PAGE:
The Saints Preserved

This brings us to the P in TULIP. I’m sure you’ll be delighted to know that I’m not going to change this letter. The letter stands for the “perseverance of the saints.” However, even though I’m not changing the letter, I’m going to change the word. I think the catchphrase, perseverance of the saints, is dangerously misleading because it suggests that the persevering is something that we do, perhaps in and of ourselves.

I believe, of course, that saints do persevere in faith, and that those who have been effectually called by God and reborn by the power of the Holy Spirit endure to the end. They do persevere, but not simply because they are so diligent in making use of the mercies of God. The only reason we can give for why we continue in the faith until the last day is not because we have persevered so much, but because we have been preserved.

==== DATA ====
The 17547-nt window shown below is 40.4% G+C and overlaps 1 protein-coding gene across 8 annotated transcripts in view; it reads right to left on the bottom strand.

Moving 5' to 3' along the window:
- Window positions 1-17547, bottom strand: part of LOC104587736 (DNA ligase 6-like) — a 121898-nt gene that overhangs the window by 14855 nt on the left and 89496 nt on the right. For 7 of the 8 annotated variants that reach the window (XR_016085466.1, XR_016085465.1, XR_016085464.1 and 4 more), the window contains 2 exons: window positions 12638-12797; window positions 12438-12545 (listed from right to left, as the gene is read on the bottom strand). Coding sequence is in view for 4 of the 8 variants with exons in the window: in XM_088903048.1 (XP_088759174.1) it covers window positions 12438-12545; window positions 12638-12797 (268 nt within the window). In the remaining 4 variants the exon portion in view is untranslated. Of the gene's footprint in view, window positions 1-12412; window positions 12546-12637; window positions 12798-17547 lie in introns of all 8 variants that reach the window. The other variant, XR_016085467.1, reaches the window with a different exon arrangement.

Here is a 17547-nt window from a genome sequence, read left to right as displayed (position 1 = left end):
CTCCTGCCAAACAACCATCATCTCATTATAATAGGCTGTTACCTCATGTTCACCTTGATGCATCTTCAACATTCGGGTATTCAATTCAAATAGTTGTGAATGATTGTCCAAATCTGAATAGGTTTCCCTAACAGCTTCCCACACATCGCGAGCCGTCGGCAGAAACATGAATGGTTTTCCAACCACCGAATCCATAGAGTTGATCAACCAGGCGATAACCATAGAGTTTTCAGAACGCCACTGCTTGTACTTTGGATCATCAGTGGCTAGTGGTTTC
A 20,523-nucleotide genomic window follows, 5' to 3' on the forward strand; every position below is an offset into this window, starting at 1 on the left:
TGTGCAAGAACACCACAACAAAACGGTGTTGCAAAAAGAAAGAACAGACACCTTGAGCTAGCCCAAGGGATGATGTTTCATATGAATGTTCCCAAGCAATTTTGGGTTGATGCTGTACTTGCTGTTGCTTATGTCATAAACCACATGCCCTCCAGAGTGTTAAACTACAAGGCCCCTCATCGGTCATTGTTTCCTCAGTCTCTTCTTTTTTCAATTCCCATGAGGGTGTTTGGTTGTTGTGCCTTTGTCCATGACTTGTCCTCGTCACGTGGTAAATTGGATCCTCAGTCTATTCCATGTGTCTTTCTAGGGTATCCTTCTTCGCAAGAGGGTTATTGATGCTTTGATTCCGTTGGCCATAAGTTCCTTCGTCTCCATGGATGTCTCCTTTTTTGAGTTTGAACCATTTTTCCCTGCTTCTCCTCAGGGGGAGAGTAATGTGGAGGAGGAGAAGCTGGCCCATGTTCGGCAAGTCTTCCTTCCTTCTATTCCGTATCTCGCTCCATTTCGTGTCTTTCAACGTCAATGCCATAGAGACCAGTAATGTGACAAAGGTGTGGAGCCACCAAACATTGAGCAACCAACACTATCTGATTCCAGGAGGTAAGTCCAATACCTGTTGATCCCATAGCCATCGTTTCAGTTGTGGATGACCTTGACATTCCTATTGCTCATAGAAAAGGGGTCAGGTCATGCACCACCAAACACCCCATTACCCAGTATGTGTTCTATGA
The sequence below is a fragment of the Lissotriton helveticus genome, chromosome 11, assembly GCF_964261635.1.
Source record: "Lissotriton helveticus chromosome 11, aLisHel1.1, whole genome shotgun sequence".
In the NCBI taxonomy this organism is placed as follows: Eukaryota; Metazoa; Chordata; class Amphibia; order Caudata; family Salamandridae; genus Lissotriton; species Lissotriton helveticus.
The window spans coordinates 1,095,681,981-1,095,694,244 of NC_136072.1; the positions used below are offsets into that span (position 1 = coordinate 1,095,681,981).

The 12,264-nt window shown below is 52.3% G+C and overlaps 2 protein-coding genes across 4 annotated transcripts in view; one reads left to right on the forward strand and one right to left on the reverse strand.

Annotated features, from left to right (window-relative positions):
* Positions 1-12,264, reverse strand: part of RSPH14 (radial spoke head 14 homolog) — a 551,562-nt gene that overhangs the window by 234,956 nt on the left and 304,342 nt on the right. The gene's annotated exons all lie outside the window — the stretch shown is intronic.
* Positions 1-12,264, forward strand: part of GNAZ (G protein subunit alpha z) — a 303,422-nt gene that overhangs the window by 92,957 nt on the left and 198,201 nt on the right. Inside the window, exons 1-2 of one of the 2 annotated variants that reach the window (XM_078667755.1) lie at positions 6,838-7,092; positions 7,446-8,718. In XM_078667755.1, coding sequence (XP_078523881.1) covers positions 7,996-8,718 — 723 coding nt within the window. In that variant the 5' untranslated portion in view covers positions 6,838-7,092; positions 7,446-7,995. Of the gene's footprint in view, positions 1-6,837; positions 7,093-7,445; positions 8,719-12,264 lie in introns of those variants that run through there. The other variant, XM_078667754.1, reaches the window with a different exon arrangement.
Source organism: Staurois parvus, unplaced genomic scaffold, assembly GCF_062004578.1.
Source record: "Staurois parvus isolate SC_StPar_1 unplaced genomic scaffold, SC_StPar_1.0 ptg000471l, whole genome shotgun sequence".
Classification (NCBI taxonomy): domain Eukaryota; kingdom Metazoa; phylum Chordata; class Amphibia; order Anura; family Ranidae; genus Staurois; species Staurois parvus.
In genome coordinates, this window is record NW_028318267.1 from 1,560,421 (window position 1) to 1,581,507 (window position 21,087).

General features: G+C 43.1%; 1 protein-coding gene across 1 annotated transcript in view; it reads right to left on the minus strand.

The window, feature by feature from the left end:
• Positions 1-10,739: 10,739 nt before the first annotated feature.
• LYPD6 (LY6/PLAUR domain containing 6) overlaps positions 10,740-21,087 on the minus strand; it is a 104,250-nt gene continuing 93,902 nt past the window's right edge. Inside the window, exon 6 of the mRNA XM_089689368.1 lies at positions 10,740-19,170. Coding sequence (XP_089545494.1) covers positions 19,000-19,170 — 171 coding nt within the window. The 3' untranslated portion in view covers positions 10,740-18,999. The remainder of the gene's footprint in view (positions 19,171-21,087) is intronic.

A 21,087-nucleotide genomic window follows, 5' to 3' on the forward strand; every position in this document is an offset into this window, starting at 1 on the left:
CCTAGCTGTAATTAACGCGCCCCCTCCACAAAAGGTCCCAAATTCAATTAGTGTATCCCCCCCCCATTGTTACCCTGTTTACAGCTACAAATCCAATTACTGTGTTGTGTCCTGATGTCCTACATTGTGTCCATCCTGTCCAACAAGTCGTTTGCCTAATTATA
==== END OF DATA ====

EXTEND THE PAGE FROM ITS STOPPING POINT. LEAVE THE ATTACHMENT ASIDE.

So, I prefer the term preservation of the saints because this process by which we are kept in a state of grace is something accomplished by God.

We read the statement from the Westminster Confession about God effectively calling us to faith, that regeneration which we call the “divine initiative.” This refers to the first step in our transformation. Just as we enter into this world through the process of biological birth, rebirth does not refer to the whole of the new Christian life. Rather, rebirth refers to the beginning, the very first step, which is accomplished by God’s initiative when He quickens our souls from spiritual death to spiritual life. This divine initiative is the beginning point—a beginning that is performed by God.

Now, what does Paul write to the Philippians? He says that He who has begun a good work in you will perfect it to the end (Phil. 1:6). Therein is the promise of God that what He starts in our souls, He intends to finish.